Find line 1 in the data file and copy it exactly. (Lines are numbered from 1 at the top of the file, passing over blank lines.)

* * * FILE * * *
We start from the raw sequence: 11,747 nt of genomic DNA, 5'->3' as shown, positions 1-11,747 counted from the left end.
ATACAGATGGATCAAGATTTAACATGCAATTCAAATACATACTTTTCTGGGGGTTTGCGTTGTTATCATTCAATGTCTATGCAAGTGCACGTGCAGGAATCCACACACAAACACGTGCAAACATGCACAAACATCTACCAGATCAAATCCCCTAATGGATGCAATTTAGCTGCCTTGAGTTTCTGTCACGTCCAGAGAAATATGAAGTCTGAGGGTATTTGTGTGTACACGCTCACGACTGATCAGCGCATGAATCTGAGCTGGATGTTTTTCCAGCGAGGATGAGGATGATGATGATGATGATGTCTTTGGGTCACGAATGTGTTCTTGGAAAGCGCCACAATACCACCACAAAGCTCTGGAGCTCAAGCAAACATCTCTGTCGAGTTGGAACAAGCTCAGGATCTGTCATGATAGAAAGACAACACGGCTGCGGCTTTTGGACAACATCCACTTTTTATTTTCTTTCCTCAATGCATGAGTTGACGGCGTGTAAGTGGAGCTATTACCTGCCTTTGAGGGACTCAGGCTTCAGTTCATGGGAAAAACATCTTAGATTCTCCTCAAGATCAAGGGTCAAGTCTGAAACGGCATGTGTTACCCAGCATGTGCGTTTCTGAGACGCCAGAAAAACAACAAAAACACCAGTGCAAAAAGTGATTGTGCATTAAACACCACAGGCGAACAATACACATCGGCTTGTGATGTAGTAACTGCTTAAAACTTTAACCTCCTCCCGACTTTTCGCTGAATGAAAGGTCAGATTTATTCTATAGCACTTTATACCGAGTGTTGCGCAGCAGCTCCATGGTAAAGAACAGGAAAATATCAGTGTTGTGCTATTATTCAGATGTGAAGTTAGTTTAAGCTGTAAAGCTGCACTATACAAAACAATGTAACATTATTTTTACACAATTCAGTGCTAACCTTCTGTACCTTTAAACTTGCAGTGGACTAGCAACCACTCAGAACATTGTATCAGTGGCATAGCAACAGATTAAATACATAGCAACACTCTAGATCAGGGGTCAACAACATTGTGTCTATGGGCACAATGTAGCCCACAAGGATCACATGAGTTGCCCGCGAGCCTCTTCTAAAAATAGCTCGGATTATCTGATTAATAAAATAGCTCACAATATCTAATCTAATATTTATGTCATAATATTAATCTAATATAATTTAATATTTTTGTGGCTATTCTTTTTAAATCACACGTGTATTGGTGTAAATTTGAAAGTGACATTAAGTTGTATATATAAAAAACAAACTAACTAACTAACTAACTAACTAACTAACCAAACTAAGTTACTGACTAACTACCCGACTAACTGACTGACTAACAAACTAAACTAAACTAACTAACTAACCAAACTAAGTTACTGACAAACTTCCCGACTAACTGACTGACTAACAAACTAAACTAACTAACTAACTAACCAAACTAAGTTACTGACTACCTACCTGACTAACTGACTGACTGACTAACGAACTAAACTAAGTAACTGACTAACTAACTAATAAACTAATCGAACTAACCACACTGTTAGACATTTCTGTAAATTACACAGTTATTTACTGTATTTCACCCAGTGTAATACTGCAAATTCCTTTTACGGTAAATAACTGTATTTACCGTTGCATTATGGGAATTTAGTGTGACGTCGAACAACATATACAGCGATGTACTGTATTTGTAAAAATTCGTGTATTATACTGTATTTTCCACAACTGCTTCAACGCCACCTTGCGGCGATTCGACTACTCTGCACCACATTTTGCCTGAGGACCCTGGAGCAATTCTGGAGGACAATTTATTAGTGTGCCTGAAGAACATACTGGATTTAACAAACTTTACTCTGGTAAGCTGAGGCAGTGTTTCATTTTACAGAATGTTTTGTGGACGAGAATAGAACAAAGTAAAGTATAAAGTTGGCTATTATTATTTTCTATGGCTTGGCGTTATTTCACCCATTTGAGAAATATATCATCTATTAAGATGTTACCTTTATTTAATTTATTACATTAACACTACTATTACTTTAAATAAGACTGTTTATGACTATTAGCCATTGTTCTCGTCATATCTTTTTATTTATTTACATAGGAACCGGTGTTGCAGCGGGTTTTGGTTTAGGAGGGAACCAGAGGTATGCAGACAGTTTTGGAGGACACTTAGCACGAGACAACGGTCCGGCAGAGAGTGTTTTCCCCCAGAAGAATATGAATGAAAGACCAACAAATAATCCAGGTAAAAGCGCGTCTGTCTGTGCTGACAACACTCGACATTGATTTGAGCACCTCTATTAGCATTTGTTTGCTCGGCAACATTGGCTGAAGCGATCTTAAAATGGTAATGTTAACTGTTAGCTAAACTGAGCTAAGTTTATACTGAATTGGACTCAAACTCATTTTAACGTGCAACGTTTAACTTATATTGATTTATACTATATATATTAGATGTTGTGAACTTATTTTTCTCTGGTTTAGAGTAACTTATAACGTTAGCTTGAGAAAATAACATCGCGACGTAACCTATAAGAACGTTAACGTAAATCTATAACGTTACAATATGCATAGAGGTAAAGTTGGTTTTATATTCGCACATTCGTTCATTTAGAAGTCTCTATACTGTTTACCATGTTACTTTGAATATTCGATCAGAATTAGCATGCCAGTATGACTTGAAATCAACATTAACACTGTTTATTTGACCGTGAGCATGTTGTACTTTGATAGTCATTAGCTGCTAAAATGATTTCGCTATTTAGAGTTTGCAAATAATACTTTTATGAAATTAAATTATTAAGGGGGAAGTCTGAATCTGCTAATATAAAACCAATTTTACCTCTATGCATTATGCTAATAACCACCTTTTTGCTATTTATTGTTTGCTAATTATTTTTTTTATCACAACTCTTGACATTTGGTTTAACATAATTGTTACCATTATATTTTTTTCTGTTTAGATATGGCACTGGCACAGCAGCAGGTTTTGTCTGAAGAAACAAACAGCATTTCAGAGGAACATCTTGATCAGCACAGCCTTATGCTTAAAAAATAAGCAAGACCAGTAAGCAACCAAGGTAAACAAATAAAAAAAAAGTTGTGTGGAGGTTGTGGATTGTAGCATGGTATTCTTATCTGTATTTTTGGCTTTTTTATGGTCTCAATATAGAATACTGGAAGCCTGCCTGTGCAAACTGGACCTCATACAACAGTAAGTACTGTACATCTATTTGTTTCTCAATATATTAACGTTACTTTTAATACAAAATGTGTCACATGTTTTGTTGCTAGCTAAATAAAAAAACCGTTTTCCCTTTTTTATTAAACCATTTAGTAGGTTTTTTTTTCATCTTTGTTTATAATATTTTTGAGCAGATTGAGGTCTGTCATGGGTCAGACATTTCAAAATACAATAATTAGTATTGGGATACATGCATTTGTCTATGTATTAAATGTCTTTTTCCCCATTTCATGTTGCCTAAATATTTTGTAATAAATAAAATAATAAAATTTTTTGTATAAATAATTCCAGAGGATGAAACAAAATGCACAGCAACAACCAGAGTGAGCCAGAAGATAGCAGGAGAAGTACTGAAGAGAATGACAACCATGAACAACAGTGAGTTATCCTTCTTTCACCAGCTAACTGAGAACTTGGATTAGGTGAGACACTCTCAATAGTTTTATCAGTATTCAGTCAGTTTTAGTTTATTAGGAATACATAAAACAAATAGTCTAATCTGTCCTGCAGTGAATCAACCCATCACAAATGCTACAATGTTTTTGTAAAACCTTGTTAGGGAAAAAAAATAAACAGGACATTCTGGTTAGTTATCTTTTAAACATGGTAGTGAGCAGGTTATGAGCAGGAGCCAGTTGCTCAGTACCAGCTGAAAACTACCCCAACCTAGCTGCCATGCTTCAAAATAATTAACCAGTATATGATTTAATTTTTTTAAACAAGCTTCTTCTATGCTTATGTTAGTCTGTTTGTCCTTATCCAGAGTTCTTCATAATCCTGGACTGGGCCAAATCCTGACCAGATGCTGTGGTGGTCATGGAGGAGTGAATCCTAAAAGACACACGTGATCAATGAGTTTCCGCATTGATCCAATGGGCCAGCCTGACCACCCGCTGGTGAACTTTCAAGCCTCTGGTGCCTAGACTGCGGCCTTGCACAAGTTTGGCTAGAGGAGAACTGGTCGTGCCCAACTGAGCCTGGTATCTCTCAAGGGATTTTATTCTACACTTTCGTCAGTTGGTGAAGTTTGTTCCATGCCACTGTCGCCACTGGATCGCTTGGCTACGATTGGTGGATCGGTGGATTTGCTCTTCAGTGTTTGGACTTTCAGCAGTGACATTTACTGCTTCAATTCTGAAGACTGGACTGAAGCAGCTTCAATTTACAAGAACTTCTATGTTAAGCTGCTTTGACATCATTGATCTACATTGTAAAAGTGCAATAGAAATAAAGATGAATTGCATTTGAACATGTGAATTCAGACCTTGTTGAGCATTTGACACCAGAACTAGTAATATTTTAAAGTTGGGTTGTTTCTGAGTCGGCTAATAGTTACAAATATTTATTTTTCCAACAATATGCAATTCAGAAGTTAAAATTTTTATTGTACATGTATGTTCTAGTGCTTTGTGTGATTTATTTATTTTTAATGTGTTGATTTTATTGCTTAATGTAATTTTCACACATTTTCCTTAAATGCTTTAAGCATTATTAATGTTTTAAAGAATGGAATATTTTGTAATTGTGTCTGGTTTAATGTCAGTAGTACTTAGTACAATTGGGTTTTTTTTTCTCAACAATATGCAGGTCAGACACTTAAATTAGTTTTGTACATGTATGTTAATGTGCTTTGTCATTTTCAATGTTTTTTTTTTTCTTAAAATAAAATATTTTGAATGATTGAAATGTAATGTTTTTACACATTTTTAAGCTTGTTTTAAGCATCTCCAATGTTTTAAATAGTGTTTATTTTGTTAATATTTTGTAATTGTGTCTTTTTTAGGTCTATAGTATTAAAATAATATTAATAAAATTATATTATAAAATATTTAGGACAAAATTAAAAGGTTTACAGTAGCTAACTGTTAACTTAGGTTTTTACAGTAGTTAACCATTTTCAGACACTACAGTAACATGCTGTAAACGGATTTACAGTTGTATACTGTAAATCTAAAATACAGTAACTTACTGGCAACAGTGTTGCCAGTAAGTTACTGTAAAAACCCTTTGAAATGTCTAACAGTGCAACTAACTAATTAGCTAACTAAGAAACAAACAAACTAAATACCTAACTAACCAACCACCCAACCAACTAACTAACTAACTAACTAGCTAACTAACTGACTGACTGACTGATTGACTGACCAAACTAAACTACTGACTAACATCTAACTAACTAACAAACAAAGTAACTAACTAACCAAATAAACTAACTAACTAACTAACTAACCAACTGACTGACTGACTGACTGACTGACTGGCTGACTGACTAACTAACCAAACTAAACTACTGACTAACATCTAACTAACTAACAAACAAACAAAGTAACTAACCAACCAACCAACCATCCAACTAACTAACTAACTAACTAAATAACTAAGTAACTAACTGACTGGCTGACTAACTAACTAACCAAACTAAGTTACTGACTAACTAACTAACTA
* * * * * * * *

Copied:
We start from the raw sequence: 11,747 nt of genomic DNA, 5'->3' as shown, positions 1-11,747 counted from the left end.